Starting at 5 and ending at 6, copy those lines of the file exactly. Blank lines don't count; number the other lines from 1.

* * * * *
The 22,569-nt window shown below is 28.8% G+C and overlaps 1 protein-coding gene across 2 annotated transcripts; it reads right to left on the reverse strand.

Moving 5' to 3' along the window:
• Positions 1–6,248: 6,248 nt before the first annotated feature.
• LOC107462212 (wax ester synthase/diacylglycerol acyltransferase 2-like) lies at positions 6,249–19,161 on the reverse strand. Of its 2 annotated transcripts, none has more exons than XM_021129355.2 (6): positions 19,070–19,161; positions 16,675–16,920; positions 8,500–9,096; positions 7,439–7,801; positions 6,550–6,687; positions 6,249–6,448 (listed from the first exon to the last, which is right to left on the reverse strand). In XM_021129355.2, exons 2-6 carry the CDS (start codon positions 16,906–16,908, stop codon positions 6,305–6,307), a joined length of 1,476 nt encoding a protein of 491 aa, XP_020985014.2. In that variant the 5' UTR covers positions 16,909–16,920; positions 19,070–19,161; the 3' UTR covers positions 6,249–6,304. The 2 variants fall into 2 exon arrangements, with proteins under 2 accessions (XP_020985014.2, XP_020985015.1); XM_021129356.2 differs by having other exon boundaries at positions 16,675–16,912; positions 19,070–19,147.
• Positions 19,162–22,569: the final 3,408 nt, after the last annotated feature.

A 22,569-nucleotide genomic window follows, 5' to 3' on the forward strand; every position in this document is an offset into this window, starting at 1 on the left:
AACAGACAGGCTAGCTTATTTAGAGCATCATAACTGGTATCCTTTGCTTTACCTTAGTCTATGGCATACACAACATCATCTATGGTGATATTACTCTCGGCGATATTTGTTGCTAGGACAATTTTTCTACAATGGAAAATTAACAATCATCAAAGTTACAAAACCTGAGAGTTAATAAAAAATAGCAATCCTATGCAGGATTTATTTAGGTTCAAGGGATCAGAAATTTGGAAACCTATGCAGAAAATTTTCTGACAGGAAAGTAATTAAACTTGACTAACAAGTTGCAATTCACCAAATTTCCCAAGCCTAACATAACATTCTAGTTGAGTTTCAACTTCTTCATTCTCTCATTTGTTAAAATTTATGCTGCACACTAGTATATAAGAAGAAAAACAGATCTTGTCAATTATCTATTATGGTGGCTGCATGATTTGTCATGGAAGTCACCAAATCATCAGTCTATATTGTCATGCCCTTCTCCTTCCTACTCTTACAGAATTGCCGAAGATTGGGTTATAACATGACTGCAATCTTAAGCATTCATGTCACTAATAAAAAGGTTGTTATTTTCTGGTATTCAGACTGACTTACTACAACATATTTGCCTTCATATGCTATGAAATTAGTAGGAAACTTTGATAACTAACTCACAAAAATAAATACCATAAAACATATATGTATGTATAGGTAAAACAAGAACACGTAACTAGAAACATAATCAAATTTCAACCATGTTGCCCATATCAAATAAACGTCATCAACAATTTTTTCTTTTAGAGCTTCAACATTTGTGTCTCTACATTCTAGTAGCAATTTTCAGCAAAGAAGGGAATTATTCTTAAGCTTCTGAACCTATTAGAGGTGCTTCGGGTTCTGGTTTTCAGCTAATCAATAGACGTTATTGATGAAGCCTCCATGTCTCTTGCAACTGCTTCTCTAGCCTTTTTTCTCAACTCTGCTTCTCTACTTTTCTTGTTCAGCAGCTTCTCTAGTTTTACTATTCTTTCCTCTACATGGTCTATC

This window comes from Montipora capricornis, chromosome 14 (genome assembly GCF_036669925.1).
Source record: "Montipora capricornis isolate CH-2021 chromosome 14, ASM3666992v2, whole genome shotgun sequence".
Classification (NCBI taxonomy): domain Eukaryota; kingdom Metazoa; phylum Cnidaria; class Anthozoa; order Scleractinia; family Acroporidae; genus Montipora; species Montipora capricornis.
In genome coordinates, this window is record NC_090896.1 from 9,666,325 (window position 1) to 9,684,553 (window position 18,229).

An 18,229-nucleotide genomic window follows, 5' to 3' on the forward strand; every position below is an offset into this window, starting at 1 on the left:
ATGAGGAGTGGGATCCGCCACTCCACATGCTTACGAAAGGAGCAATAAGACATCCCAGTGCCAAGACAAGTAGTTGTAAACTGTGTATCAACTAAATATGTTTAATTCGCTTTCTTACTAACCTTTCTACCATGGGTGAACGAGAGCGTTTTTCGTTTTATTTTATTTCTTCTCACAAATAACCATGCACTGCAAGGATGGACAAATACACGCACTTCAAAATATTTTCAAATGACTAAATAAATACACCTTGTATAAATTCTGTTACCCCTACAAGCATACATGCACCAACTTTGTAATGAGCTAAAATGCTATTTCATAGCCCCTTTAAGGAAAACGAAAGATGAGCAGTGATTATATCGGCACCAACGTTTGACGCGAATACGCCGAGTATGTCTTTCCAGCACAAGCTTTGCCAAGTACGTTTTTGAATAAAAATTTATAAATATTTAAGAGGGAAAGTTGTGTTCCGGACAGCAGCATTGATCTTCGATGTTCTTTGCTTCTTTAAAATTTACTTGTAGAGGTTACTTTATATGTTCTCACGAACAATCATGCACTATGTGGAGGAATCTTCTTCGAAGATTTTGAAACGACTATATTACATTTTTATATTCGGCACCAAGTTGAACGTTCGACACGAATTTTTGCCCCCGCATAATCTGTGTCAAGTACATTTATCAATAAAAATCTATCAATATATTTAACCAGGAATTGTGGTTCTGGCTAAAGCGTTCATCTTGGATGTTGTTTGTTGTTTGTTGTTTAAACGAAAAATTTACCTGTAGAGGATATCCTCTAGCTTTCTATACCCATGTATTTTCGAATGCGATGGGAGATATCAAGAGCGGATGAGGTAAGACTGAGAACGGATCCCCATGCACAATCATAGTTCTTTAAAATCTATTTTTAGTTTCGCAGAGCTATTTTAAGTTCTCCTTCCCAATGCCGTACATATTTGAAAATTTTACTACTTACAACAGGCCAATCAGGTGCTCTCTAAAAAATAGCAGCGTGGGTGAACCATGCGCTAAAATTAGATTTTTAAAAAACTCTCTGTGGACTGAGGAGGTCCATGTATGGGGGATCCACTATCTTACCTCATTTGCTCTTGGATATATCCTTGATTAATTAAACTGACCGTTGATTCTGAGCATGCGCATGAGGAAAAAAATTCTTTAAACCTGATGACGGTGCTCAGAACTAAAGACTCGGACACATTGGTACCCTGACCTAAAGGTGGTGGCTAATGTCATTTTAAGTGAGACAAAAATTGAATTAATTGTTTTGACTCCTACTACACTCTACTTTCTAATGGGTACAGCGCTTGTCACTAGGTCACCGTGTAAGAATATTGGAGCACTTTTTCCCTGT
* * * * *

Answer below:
• Positions 19,162–22,569: the final 3,408 nt, after the last annotated feature.

A 22,569-nucleotide genomic window follows, 5' to 3' on the forward strand; every position in this document is an offset into this window, starting at 1 on the left: